that more than 680 immigrants were swept up in so-called “targeted
enforcement operations” across several cities, including Los Angeles,
Chicago, Atlanta, San Antonio and New York City.
About three-fourths of those arrested were immigrants who had been convicted
of crimes ranging from homicide, aggravated sexual abuse and drunken driving.
The rest were picked up for various immigration violations, such as illegally
reentering the country after being removed.
Immigration and Customs Enforcement officials, as well as Kelly himself,
have maintained that the raids were nothing more than routine operations
that immigration authorities have carried out for years, including under
the Obama administration.
But immigration advocates say the Trump administration has the capacity
to go far beyond what President Barack Obama — who deported more
than 2 million undocumented immigrants during his tenure — ever did.
In his Jan. 25 executive order, Trump said any immigrant who had been merely
charged with a crime could be targeted for deportation. That’s a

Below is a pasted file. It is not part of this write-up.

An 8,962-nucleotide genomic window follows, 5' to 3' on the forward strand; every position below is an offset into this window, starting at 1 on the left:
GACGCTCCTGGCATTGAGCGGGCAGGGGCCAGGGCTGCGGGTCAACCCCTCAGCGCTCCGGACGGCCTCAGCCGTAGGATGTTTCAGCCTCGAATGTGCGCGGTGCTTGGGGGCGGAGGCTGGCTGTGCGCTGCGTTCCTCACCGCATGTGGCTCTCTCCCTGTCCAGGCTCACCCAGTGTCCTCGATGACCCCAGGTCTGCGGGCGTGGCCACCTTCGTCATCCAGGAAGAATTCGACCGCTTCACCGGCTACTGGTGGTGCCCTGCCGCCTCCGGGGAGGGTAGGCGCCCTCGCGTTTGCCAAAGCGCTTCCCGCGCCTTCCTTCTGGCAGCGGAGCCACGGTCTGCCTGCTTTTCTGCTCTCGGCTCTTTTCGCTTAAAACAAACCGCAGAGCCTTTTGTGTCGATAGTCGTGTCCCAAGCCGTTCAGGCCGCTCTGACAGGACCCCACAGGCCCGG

significant departure from Obama’s policy: the previous administration
primarily sought out only immigrants who had been convicted of felonies
or at least three misdemeanors.
The Trump directive also calls on federal authorities to target immigrants
who have “committed acts that constitute a chargeable criminal offense,”
which immigrant advocates say is too broad a description.
Another major change: The Obama administration largely gave a pass to law-abiding
immigrants who arrived illegally before January 2014. But the Trump directive
contains no similar cutoff date, meaning immigration agents are free to
target immigrants who have lived in the United States for decades.